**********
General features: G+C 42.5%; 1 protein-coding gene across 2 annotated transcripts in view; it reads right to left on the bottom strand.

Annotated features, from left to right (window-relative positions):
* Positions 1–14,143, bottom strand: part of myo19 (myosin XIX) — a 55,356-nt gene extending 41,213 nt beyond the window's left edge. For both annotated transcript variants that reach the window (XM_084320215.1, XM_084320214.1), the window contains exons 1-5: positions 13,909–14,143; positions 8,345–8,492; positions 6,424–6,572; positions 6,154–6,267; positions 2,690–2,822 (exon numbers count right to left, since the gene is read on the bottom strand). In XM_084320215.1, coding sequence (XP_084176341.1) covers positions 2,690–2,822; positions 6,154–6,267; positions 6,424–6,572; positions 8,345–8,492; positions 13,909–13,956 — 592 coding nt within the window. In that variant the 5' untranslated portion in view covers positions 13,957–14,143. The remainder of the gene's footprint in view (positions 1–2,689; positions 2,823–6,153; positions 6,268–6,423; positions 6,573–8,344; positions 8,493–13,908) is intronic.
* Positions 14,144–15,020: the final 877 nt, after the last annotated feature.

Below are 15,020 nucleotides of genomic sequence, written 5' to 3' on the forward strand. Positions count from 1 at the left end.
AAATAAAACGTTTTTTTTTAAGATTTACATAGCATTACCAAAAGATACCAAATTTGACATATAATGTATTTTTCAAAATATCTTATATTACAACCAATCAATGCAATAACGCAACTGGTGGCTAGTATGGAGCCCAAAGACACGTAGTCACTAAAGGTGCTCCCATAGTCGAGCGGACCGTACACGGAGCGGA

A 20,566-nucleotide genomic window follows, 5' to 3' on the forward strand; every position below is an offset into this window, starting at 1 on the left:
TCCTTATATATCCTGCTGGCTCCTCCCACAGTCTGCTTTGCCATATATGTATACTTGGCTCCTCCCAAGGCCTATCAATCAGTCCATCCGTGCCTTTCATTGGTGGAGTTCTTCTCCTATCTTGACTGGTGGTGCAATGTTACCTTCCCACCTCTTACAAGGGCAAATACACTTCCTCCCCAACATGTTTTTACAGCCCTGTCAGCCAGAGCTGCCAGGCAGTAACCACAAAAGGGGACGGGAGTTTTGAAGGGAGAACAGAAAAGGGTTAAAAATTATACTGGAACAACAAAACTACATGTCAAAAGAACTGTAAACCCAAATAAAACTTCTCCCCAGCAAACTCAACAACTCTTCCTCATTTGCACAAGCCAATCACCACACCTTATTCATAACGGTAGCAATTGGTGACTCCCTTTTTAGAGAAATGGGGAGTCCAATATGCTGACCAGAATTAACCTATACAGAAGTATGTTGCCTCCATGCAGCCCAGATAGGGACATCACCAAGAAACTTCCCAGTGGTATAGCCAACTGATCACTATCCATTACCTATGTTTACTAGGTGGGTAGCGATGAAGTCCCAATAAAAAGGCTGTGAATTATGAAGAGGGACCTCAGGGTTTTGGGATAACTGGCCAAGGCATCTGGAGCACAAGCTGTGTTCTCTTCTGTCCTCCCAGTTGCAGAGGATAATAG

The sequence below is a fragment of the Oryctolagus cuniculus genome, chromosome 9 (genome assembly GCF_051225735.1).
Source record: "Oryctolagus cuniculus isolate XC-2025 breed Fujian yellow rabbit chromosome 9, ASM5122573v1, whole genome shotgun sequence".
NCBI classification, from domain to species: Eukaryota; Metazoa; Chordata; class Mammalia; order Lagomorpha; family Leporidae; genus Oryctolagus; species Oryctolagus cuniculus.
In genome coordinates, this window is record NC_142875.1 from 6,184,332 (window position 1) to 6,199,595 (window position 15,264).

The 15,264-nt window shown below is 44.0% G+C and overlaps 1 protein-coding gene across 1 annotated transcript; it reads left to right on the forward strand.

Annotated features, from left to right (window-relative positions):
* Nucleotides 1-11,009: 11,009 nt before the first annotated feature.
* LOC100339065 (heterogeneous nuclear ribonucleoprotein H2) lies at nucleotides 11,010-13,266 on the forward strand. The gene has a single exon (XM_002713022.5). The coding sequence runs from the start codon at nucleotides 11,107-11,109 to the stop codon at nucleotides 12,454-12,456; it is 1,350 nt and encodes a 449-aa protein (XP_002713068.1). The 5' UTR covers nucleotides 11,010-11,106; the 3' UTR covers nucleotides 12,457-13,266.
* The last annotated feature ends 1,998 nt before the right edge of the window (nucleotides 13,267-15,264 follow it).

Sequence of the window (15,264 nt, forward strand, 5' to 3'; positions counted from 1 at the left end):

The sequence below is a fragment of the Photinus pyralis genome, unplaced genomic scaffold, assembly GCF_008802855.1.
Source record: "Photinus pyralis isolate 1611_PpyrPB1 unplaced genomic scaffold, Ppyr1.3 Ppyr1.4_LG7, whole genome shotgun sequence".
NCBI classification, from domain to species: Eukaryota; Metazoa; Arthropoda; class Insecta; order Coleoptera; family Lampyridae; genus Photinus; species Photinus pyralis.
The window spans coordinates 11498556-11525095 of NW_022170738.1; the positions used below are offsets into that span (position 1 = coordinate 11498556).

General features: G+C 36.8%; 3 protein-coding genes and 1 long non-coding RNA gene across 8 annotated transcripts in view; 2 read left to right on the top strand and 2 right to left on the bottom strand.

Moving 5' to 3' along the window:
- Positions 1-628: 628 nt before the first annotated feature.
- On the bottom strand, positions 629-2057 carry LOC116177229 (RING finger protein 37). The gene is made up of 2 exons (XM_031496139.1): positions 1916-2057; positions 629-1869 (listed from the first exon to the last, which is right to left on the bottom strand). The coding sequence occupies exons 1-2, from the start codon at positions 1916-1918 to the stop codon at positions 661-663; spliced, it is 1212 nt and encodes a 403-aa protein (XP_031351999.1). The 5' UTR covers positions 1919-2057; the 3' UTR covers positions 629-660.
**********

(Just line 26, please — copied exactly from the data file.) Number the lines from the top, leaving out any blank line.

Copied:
- On the bottom strand, positions 629-2057 carry LOC116177229 (RING finger protein 37). The gene is made up of 2 exons (XM_031496139.1): positions 1916-2057; positions 629-1869 (listed from the first exon to the last, which is right to left on the bottom strand). The coding sequence occupies exons 1-2, from the start codon at positions 1916-1918 to the stop codon at positions 661-663; spliced, it is 1212 nt and encodes a 403-aa protein (XP_031351999.1). The 5' UTR covers positions 1919-2057; the 3' UTR covers positions 629-660.